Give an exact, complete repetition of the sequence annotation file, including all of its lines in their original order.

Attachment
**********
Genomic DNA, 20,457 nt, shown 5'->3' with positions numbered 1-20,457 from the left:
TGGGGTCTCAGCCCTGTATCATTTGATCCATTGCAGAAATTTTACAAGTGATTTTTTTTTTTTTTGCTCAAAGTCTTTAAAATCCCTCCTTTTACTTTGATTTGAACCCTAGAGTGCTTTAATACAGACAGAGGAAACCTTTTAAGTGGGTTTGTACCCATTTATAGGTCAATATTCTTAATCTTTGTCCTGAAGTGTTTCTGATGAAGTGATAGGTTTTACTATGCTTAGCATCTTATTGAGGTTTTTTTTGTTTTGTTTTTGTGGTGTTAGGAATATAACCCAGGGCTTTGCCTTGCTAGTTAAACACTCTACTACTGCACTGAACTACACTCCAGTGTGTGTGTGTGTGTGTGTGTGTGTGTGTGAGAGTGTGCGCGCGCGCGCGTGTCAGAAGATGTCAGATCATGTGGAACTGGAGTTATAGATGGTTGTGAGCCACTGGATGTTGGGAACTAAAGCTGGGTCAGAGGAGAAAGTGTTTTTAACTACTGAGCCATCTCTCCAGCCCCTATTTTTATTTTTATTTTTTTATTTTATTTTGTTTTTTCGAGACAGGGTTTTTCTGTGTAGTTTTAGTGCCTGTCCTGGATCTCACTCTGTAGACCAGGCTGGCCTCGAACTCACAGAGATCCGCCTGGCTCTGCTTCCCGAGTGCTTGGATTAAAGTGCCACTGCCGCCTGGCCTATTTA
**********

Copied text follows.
Genomic DNA, 20,457 nt, shown 5'->3' with positions numbered 1-20,457 from the left:
TGGGGTCTCAGCCCTGTATCATTTGATCCATTGCAGAAATTTTACAAGTGATTTTTTTTTTTTTTGCTCAAAGTCTTTAAAATCCCTCCTTTTACTTTGATTTGAACCCTAGAGTGCTTTAATACAGACAGAGGAAACCTTTTAAGTGGGTTTGTACCCATTTATAGGTCAATATTCTTAATCTTTGTCCTGAAGTGTTTCTGATGAAGTGATAGGTTTTACTATGCTTAGCATCTTATTGAGGTTTTTTTTGTTTTGTTTTTGTGGTGTTAGGAATATAACCCAGGGCTTTGCCTTGCTAGTTAAACACTCTACTACTGCACTGAACTACACTCCAGTGTGTGTGTGTGTGTGTGTGTGTGTGTGTGAGAGTGTGCGCGCGCGCGCGTGTCAGAAGATGTCAGATCATGTGGAACTGGAGTTATAGATGGTTGTGAGCCACTGGATGTTGGGAACTAAAGCTGGGTCAGAGGAGAAAGTGTTTTTAACTACTGAGCCATCTCTCCAGCCCCTATTTTTATTTTTATTTTTTTATTTTATTTTGTTTTTTCGAGACAGGGTTTTTCTGTGTAGTTTTAGTGCCTGTCCTGGATCTCACTCTGTAGACCAGGCTGGCCTCGAACTCACAGAGATCCGCCTGGCTCTGCTTCCCGAGTGCTTGGATTAAAGTGCCACTGCCGCCTGGCCTATTTA